Second Round of Chemo
My brother wants to remember
our life—the marshmallows
we roasted on a stick,
browning them, their soft, sweet
taste in our mouth,
the coals beneath, soft and warm.
He wants to hold
onto Yesterday as I want to hold
onto him, but I’m not with him.
I’m twelve hundred miles away
where, after the call, at dawn
I go out to pick the blueberries,
some pale green, some plush blue
that fall from clusters into my hand,
each with a round mouth puckered at the end.
I go stem by stem, the weight of berries
bend the branch. I lighten the load.
It’s the least I can do.
Then to the raspberries,
I stick my hand deep into the thorny stems,
red juice of them staining my fingertips,
whole fistfuls giving themselves up,
fall in the bowl,
like Eve with those apples, the smell of them,
wanting them all in her hand,
the ripeness, the sweetness,
this the third week in July
when the cancer came back, not good,
the insistent cells proliferate
as those of the fruit in my hand.
Tomorrow, I will pour
them over my granola, the blue red
staining the whiteness of milk
the bittersweet taste of fruit
as my brother, back in a sterile ward,
has the metallic aftertaste in his mouth,
his skin desiccated
like those marshmallows that flamed, too hot,
melted, ashes to fire.
(Bruce Spang, former Poet Laureate of Portland, is the author of two novels, The Deception of the Thrush and Those Close Beside Me. His most recent collection of poems, All You’ll Derive: A Caregiver’s Journey, was just published. He’s also published four other books of poems, including To the Promised Land Grocery and Boy at the Screen Door (Moon Pie Press) along with several anthologies and several chapbooks. He is the poetry and fiction editor of the Smoky Blue Literary and Arts Magazine. His poems have been published in Connecticut River Review, Red Rover Magazine, Great Smokies Review, Kalopsia Literary Journal and other journals across the United States. He teaches courses in fiction and poetry at Ollie at University of North Carolina in Asheville and lives in Candler, NC with his husband Myles Rightmire and their five dogs, five fish, and thirty birds.)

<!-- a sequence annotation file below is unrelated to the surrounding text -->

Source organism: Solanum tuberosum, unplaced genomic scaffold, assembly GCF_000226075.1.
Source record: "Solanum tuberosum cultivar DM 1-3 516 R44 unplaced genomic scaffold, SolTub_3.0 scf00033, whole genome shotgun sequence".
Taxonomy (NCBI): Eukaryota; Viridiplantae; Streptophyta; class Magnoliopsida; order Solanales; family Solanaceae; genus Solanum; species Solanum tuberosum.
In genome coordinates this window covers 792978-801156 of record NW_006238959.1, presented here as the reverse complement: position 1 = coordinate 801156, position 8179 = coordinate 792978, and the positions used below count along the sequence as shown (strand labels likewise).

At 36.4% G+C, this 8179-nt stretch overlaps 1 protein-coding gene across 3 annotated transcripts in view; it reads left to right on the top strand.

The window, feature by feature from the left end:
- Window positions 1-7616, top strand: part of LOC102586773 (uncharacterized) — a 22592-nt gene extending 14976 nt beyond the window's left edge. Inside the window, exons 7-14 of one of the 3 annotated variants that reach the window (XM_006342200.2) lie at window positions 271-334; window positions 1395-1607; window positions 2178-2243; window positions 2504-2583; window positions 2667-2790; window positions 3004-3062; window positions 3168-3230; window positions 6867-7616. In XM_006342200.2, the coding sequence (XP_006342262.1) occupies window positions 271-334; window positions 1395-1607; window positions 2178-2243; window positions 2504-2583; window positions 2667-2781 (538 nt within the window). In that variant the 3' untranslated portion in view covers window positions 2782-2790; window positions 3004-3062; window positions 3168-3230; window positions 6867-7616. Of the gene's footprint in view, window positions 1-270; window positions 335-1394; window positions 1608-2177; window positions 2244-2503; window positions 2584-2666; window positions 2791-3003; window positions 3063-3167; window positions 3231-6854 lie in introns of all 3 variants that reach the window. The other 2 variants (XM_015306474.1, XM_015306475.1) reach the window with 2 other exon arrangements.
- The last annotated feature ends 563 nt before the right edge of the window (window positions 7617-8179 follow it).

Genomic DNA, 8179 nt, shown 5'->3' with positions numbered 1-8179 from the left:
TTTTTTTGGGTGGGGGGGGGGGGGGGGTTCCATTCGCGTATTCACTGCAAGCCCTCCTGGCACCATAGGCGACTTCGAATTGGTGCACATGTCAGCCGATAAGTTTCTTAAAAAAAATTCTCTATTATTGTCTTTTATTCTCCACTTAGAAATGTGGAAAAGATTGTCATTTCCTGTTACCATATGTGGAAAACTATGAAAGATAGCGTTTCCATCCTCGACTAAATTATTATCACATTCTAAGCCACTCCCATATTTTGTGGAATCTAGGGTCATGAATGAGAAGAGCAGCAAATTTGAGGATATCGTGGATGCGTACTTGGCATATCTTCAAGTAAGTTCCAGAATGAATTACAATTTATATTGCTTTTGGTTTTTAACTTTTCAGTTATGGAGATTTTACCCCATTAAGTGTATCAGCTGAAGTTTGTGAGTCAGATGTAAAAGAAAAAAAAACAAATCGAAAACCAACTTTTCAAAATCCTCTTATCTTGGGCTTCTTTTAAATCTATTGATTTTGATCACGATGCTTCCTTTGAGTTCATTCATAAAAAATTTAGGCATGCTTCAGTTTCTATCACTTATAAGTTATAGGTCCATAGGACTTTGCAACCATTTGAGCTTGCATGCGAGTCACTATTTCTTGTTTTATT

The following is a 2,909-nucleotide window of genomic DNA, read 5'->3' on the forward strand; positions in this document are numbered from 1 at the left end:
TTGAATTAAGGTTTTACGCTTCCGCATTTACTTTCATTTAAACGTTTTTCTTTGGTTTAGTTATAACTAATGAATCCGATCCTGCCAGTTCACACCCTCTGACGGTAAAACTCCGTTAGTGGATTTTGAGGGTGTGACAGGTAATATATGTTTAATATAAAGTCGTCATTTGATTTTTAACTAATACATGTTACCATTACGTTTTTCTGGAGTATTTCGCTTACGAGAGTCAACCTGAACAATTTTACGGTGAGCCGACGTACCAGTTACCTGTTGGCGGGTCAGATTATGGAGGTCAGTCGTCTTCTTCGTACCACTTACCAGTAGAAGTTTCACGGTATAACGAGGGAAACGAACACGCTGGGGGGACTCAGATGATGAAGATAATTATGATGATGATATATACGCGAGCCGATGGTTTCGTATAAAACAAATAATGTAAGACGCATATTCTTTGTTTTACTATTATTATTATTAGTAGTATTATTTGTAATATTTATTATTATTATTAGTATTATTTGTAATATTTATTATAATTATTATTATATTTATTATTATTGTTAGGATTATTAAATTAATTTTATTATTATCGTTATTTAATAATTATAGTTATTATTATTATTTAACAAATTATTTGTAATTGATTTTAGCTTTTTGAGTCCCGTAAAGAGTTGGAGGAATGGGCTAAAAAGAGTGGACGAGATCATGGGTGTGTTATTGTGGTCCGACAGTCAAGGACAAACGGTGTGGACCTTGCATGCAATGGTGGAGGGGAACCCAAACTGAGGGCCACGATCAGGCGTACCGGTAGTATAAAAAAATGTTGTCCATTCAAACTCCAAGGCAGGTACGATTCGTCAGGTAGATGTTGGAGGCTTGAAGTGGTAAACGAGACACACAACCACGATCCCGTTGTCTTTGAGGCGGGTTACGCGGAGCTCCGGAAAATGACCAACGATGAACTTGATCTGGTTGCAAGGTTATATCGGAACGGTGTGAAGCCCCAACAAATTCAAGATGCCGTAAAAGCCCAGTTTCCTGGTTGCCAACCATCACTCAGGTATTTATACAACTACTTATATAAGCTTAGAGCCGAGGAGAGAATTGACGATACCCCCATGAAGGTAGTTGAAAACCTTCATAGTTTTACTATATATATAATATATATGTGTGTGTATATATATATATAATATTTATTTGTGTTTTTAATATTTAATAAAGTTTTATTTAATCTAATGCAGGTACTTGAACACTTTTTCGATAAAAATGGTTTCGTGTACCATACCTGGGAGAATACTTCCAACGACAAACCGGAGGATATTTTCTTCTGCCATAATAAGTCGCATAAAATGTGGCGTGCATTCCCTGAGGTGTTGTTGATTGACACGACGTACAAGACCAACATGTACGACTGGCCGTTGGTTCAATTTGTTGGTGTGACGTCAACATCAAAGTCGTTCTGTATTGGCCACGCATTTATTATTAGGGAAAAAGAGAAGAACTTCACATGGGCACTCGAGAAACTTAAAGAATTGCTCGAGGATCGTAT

The Beautiful Space-